While the rest of us drift along under the dogwood trees and grow misty at a patch of daffodils, caterers all over Washington are getting on their marks.
The sentimental season, which makes us languid, makes their lives hectic, jammed full of June brides and graduations, anniversaries and proms. April through June is one of the year's two major party seasons: the time when people who have never before used a caterer--and will never again--pick up the phone and ask for help. Washington is considered one of the best cities in the country in its choice of caterers, and some are called on to do special parties in other cities.
Knowing what to ask can make a difference in what you get, and most important is to know what you want. The date can be particularly important.
"Washington is notorious for everyone scheduling a party on the same night," says Bill Marsh of Braun's Fine Caterers.
Most caterers prefer a couple months' notice. But, says Bruce Ellis of Ridgewells, "We've had people wanting us to cater a reception for 200 to 300 people on two days' notice. We do it, but we don't like to. That usually happens when someone comes into town unexpectedly and the host decides he has to be entertained."
Once you've chosen a caterer, the rest is between you and your pocketbook. Most caterers will do everything from a minimum of providing food to a maximum of arranging for the china, waiters, liquor, florists, musicians, limousines, tents, photographers, etc. The more you have the caterer do, the more it will cost, of course. But it may be worth the extra money to know that when the bartender doesn't show up, or a case of glasses arrives broken, the problem isn't yours, it's the caterers'.
Generators, ovens, refrigerator trucks are all things a caterer can bring into play to avert disaster. Caterers will tell you how many people you should expect. In certain months, they have discovered, a higher percentage of people accept invitations.
"In June, especially the first three weeks, 80 to 90 percent of the people invited will attend," says Carl Longley of B & B Caterers. "People seem to reserve certain times of the year to go to parties. It's the same thing the weeks before Christmas."
Caterers also know what kinds of liquor your guests are likely to prefer. "North of Baltimore, people drink more rye and scotch, south of the bridge, it's bourbon," claims John Orcino of Avignone Frere s.
Most important, they will help you choose the food and warn you when your favorite menu is likely to be a disaster.
The word usually is no soup, unless guests are going to be seated, or it's to be drunk out of mugs. And for buffets, avoid dishes that require a knife: One utensil is all people can handle when balancing a plate.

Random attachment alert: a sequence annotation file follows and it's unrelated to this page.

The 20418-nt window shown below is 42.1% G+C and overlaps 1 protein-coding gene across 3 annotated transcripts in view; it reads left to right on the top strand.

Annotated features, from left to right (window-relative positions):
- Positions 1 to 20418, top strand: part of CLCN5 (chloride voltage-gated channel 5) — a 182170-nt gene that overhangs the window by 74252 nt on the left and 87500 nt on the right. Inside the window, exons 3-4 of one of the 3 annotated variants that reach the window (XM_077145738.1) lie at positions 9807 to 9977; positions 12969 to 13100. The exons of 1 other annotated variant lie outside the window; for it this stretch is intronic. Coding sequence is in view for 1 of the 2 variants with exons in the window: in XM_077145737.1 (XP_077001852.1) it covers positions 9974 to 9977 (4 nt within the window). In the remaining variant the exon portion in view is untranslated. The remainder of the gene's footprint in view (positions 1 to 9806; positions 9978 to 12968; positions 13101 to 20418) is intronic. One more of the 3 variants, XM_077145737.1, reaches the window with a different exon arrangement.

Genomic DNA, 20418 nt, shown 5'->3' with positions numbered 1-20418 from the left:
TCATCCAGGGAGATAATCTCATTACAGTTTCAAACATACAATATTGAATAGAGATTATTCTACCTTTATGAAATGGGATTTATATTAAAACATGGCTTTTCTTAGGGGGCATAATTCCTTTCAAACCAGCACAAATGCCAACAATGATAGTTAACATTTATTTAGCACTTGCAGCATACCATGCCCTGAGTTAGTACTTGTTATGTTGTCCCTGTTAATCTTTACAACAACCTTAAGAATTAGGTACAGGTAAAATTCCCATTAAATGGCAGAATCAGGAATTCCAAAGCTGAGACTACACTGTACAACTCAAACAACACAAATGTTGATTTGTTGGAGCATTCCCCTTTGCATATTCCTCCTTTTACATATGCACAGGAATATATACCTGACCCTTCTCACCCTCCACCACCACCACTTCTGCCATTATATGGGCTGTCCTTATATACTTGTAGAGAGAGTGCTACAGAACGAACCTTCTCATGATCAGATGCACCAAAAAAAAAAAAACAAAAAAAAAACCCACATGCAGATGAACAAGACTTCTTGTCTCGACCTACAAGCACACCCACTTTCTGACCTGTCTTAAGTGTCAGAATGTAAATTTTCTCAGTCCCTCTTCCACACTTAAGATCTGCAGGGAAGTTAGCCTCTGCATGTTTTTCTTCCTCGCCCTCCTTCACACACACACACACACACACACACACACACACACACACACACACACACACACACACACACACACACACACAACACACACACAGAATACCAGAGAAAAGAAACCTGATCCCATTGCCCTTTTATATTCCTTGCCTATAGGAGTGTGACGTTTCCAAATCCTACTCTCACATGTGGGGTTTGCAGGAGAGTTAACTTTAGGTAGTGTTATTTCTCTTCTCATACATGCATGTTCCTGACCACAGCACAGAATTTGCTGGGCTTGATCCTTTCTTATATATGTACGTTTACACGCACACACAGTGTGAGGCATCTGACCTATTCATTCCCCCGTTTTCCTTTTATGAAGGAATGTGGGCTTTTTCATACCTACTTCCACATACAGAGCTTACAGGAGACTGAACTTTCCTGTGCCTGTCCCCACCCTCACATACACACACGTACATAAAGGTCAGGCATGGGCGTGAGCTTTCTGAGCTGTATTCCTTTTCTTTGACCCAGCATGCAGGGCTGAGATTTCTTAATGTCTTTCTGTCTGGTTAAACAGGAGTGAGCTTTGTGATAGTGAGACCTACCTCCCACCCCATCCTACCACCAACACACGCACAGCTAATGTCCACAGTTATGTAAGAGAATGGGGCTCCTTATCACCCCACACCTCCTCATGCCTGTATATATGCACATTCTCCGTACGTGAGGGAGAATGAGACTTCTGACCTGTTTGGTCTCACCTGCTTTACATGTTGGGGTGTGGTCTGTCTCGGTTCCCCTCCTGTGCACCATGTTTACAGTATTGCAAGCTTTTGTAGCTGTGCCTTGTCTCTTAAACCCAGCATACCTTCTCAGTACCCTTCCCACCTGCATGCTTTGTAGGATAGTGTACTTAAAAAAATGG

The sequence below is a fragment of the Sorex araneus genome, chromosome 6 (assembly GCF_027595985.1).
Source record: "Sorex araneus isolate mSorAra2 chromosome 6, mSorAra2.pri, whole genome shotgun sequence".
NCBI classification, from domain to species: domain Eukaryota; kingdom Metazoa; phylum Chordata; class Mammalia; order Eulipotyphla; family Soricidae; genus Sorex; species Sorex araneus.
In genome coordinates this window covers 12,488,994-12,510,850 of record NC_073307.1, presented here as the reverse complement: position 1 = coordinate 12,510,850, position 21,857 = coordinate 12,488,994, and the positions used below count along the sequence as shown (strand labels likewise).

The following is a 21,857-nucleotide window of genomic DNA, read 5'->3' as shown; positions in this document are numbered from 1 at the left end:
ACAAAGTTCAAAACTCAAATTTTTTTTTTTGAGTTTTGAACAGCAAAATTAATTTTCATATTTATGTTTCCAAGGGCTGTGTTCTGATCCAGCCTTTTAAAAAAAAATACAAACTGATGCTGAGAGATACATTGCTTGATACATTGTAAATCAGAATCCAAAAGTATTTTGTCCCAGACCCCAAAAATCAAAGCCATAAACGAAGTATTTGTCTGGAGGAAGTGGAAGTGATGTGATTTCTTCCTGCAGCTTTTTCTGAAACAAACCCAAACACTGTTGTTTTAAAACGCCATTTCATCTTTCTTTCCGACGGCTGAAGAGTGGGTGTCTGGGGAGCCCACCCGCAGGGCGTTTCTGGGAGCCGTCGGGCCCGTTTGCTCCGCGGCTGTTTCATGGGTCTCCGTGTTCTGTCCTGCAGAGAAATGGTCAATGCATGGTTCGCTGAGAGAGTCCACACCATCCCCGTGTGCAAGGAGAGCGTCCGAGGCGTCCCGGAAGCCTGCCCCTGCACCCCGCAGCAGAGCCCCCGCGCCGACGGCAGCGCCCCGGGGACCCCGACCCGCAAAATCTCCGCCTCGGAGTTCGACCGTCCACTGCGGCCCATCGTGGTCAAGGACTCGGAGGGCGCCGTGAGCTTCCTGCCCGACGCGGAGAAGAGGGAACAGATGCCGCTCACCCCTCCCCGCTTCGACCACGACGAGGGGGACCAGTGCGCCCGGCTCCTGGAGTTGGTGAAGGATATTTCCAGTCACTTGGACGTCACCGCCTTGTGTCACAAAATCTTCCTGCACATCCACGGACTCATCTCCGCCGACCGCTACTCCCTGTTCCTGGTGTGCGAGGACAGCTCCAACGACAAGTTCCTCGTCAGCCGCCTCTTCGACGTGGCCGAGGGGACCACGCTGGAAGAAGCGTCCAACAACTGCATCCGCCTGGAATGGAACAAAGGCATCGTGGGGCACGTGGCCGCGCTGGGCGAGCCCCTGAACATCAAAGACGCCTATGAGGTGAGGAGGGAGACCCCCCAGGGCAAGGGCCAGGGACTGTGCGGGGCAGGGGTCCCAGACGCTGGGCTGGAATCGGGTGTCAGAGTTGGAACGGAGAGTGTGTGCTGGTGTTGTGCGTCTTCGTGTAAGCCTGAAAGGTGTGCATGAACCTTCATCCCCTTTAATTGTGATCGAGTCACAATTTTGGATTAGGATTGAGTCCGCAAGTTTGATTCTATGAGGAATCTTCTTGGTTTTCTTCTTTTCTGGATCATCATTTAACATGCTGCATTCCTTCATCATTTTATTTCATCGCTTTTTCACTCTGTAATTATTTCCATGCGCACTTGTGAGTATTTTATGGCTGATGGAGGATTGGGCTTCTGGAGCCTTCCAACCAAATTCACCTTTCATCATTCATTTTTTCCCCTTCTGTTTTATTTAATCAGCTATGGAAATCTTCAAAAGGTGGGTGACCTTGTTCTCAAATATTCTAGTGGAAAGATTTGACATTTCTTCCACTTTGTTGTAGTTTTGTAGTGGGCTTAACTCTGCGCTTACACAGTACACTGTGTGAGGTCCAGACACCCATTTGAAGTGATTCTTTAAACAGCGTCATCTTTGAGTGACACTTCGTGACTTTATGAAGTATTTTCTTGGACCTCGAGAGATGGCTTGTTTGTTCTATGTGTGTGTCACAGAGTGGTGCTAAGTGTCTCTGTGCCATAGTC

"Sometimes we have to dissuade people from things that wouldn't work," says Ellis. "If they are very insistent and it's really not a good idea, we may have to say, 'We wouldn't be proud of serving it.' It can get testy, but if we can do something we will.
"One customer was giving a party in a tent in the Virginia countryside in the middle of summer. She wanted baked Alaska for dessert. We have trucks to keep things frozen, so we managed it. If we think we can keep it from being a disaster, we'll do it."
A caterer will visit your home and tell you whether you need to rearrange the furniture or rent tables and chairs. They will also work out the traffic flow and place the bar or bars accordingly. Caterers recommend placing the bar where it can be seen as people arrive for a large party, with the second bar--if there is one--in sight of the first, so that people will move on if one becomes overcrowded.
Marsh of Braun's Caterers recalls the time they catered a cocktail party with a guest list of 20,000. "People had to be let in at seven-minute intervals. We ordered cheese by the ton, 300,000 hors d'oeuvres and the vegetables had to be cut up into 55-gallon trash cans--new ones, of course."
The most difficult parties to cater, says Orcino, are the ones "where the customers play too close to the line, saying that they're having 10 people for dinner and at the last minute calling and saying it'll be 12 and could we please deliver two more plates. It's also difficult when people try to mix and match their equipment with ours."
"Customers put emphasis on different things," says Ellis. "One may want to skip brand-name liquors and put more money into flowers and food. Another may want the brand names and be less extravagant with the food. We talk to the customer to eliminate what they don't like and work out what they do."
Your caterer also can help you make your party less conventional. "We want people to be surprised," says Marsh.
Caterers are in competition and try to come up with different ideas. Even so, they find that like every dog, every dish has its day. Right now it's veal, favorite of President Reagan. And white wine is still the partygoers' favorite drink.
If, after checking with a caterer, you find you can't afford the service, you might get a copy of The Complete Book of Entertaining, by Elizabeth Post (Harper & Row). The first section of the book contains information that will help you figure out how many people will comfortably fit in a given space, and how much they'll eat and drink.